NZ meat sector demands clarity over methane proposals

By Aidan Fortune contact

- Last updated on GMT

NZ meat sector demands clarity over methane proposals

Related tags: Lamb, Beef

The New Zealand meat industry has hit back at proposed methane reduction targets set out for them.

In the Zero Carbon Bill, unveiled earlier this week by the Government, the agriculture industry was called on to reduce methane emissions by up to 47% by 2050. The meat sector, in particular, feels that this proposed reduction is out of step with what is expected of other sectors.

“Sheep and beef emissions have already reduced by 30% since 1990, helping meet New Zealand’s climate change challenge and we accept we still have work to do,”​ said Beef + Lamb New Zealand’s (B+LNZ) chairman Andrew Morrison. “New Zealand needs a robust science-based and fair approach when setting targets for an issue that will affect future generations.

“B+LNZ is calling for a fair approach, where each gas is reduced based on its warming impact. An equitable approach requires carbon dioxide and nitrous oxide to go to net zero, and methane to be reduced and stabilised by between 10-22%. This is consistent with the advice from the independent Parliamentary Commissioner for the Environment who identified this range as meaning methane would be contributing no additional warming. Any target above a 10-22% reduction is therefore asking methane to cool the planet.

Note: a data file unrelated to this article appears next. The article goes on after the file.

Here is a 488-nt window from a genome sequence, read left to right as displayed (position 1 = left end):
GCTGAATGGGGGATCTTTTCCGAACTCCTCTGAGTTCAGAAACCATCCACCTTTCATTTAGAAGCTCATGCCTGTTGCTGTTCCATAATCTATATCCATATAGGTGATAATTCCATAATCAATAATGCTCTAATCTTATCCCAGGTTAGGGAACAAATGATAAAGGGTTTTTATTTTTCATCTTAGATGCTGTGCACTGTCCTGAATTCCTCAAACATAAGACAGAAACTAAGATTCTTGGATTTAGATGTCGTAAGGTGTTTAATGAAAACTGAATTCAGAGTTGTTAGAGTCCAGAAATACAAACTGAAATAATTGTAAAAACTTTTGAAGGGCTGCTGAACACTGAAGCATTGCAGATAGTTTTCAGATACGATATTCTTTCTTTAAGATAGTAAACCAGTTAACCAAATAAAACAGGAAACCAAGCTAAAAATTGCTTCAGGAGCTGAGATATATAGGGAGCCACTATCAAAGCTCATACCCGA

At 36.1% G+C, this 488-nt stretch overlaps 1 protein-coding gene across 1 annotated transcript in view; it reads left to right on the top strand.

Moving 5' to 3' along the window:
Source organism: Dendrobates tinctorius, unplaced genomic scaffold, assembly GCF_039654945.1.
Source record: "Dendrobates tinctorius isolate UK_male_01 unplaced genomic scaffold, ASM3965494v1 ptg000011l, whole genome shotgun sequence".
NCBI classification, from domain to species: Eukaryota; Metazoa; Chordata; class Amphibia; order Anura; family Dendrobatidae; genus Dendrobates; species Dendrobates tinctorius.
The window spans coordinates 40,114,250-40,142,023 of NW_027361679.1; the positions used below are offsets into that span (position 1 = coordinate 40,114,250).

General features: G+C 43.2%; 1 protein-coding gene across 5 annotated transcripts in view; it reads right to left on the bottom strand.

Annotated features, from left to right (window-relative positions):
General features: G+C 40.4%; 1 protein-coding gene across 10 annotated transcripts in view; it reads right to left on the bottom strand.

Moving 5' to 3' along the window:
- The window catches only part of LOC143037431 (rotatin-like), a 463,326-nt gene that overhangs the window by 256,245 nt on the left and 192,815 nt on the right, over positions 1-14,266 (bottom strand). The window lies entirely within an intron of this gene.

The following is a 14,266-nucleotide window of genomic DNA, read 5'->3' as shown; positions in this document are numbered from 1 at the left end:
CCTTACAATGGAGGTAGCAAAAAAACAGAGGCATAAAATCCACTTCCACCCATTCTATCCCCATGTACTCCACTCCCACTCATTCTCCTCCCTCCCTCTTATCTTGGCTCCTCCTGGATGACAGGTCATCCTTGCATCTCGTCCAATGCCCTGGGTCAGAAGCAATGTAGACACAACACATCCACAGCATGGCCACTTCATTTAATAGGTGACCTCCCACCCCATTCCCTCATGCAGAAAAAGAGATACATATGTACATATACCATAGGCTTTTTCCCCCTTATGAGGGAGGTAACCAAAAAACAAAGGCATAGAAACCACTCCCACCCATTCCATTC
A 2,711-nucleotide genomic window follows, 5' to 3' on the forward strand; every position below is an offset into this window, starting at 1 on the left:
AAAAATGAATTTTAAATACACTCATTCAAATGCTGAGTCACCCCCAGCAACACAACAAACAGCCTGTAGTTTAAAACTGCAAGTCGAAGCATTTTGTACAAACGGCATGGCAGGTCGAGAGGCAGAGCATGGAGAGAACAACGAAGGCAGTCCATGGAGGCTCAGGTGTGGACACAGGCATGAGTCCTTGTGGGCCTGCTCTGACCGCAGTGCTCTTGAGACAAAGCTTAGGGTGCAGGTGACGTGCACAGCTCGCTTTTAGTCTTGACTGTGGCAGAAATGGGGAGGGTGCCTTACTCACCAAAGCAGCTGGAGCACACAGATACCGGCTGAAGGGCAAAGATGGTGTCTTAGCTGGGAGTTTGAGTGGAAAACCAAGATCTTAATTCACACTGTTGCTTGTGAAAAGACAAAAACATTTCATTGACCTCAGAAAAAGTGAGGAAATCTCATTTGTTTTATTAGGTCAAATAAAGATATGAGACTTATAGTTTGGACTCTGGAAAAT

“It’s unreasonable to ask farmers to be cooling the climate, as the Government’s proposed targets would do, without expecting the rest of the economy to also do the same.”

B+LNZ also urged the Government to be transparent and release all the advice on which it based its decision.

“The Government’s decision appears to fly in the face of international scientific evidence, which supports reducing and stabilising methane by 10-22% as equivalent to net carbon zero,”​ added Morrison. “As the Zero Carbon Bill currently stands, it will have a dramatic impact on New Zealand’s regional communities and the entire economy, and the knock-on effect will be felt by every Kiwi.”

Related topics: Environment, Australia, Lamb, Beef

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